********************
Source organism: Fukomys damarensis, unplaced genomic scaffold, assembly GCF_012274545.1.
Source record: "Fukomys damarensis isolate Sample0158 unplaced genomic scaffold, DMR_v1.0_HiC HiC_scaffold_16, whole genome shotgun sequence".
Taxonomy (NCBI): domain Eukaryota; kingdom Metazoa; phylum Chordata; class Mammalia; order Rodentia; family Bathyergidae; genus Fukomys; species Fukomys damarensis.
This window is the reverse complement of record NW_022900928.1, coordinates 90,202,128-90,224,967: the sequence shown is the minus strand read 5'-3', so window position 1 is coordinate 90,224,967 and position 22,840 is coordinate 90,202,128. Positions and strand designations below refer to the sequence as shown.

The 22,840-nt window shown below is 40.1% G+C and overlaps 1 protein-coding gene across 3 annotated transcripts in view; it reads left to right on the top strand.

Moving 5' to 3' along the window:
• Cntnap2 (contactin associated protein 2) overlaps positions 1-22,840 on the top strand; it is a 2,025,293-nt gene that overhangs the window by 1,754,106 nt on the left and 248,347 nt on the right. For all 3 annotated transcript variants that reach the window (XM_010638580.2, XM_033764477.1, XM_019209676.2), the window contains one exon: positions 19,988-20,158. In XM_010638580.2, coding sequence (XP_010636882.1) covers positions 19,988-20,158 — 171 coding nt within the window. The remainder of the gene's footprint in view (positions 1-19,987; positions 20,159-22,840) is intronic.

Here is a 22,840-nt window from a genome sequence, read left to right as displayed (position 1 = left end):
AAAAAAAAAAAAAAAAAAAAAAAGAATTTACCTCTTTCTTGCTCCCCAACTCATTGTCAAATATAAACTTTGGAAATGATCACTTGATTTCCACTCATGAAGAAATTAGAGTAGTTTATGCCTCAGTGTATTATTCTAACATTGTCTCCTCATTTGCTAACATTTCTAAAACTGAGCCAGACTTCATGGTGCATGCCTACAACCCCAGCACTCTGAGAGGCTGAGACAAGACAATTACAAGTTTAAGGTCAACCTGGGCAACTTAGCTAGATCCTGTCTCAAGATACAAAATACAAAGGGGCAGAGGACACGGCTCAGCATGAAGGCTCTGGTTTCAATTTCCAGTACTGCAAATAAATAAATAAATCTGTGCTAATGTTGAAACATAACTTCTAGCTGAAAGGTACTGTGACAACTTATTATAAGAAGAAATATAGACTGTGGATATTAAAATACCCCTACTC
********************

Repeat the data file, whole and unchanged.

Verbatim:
Source organism: Fukomys damarensis, unplaced genomic scaffold, assembly GCF_012274545.1.
Source record: "Fukomys damarensis isolate Sample0158 unplaced genomic scaffold, DMR_v1.0_HiC HiC_scaffold_16, whole genome shotgun sequence".
Taxonomy (NCBI): domain Eukaryota; kingdom Metazoa; phylum Chordata; class Mammalia; order Rodentia; family Bathyergidae; genus Fukomys; species Fukomys damarensis.
This window is the reverse complement of record NW_022900928.1, coordinates 90,202,128-90,224,967: the sequence shown is the minus strand read 5'-3', so window position 1 is coordinate 90,224,967 and position 22,840 is coordinate 90,202,128. Positions and strand designations below refer to the sequence as shown.

The 22,840-nt window shown below is 40.1% G+C and overlaps 1 protein-coding gene across 3 annotated transcripts in view; it reads left to right on the top strand.

Moving 5' to 3' along the window:
• Cntnap2 (contactin associated protein 2) overlaps positions 1-22,840 on the top strand; it is a 2,025,293-nt gene that overhangs the window by 1,754,106 nt on the left and 248,347 nt on the right. For all 3 annotated transcript variants that reach the window (XM_010638580.2, XM_033764477.1, XM_019209676.2), the window contains one exon: positions 19,988-20,158. In XM_010638580.2, coding sequence (XP_010636882.1) covers positions 19,988-20,158 — 171 coding nt within the window. The remainder of the gene's footprint in view (positions 1-19,987; positions 20,159-22,840) is intronic.

Here is a 22,840-nt window from a genome sequence, read left to right as displayed (position 1 = left end):
AAAAAAAAAAAAAAAAAAAAAAAGAATTTACCTCTTTCTTGCTCCCCAACTCATTGTCAAATATAAACTTTGGAAATGATCACTTGATTTCCACTCATGAAGAAATTAGAGTAGTTTATGCCTCAGTGTATTATTCTAACATTGTCTCCTCATTTGCTAACATTTCTAAAACTGAGCCAGACTTCATGGTGCATGCCTACAACCCCAGCACTCTGAGAGGCTGAGACAAGACAATTACAAGTTTAAGGTCAACCTGGGCAACTTAGCTAGATCCTGTCTCAAGATACAAAATACAAAGGGGCAGAGGACACGGCTCAGCATGAAGGCTCTGGTTTCAATTTCCAGTACTGCAAATAAATAAATAAATCTGTGCTAATGTTGAAACATAACTTCTAGCTGAAAGGTACTGTGACAACTTATTATAAGAAGAAATATAGACTGTGGATATTAAAATACCCCTACTC